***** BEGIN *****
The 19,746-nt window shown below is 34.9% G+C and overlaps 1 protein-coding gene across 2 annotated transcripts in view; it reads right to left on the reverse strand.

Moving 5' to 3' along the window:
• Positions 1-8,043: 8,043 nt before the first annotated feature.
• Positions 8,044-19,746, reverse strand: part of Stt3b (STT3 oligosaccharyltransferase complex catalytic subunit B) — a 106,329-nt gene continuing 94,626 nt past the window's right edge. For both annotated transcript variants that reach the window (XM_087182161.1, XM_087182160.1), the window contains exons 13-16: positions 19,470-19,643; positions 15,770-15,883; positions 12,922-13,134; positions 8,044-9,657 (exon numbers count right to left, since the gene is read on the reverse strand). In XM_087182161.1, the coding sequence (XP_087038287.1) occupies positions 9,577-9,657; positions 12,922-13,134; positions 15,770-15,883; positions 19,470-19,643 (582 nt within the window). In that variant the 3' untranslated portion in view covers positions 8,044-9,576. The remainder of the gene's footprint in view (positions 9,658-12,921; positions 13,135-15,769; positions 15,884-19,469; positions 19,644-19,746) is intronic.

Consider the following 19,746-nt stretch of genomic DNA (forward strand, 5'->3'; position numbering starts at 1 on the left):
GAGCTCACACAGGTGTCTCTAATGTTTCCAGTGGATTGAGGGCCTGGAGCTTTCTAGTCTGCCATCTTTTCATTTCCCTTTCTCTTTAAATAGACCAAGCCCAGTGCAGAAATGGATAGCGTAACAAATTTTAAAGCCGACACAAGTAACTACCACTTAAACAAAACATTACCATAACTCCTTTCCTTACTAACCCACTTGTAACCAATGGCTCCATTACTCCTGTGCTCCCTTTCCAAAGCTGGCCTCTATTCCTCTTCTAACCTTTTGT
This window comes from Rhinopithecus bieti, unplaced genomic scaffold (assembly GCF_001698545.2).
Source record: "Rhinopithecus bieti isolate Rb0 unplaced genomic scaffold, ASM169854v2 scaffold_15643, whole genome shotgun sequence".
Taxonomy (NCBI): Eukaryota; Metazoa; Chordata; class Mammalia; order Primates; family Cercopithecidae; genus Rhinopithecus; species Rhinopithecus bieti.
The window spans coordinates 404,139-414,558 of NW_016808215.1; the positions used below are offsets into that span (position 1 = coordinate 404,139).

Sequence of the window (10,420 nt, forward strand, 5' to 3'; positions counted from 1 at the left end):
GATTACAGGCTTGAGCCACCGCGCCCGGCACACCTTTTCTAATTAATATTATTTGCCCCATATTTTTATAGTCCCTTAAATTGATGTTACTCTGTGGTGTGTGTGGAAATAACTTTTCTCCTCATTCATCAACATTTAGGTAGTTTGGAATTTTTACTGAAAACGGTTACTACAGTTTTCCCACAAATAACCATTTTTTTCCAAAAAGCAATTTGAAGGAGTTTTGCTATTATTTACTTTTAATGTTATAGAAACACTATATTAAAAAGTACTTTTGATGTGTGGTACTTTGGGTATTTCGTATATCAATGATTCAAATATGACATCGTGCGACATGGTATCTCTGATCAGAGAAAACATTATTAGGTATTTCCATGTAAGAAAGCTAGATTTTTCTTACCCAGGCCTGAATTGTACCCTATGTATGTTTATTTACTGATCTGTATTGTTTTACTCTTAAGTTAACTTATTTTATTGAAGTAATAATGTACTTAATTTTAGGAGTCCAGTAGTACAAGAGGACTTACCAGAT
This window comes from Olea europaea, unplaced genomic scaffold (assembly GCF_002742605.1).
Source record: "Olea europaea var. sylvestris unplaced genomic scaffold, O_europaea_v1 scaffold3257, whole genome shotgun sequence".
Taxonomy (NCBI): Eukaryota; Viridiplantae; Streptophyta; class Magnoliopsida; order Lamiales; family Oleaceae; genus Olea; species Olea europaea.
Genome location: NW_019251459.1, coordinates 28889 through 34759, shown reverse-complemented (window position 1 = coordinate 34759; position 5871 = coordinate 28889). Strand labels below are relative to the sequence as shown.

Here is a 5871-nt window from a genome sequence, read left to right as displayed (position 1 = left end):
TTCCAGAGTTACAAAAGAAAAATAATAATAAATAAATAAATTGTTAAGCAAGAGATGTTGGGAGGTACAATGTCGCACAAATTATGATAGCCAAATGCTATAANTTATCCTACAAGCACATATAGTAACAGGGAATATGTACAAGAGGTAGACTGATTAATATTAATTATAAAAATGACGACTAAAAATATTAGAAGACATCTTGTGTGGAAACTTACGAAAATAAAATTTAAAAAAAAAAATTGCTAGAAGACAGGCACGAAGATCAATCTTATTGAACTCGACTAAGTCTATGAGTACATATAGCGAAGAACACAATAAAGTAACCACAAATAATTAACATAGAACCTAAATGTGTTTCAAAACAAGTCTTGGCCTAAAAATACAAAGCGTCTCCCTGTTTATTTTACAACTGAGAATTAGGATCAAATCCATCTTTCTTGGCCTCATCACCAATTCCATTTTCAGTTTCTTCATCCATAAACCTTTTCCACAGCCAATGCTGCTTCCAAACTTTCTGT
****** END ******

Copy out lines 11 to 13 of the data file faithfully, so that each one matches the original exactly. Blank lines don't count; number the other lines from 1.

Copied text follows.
Sequence of the window (10,420 nt, forward strand, 5' to 3'; positions counted from 1 at the left end):
GATTACAGGCTTGAGCCACCGCGCCCGGCACACCTTTTCTAATTAATATTATTTGCCCCATATTTTTATAGTCCCTTAAATTGATGTTACTCTGTGGTGTGTGTGGAAATAACTTTTCTCCTCATTCATCAACATTTAGGTAGTTTGGAATTTTTACTGAAAACGGTTACTACAGTTTTCCCACAAATAACCATTTTTTTCCAAAAAGCAATTTGAAGGAGTTTTGCTATTATTTACTTTTAATGTTATAGAAACACTATATTAAAAAGTACTTTTGATGTGTGGTACTTTGGGTATTTCGTATATCAATGATTCAAATATGACATCGTGCGACATGGTATCTCTGATCAGAGAAAACATTATTAGGTATTTCCATGTAAGAAAGCTAGATTTTTCTTACCCAGGCCTGAATTGTACCCTATGTATGTTTATTTACTGATCTGTATTGTTTTACTCTTAAGTTAACTTATTTTATTGAAGTAATAATGTACTTAATTTTAGGAGTCCAGTAGTACAAGAGGACTTACCAGAT
This window comes from Olea europaea, unplaced genomic scaffold (assembly GCF_002742605.1).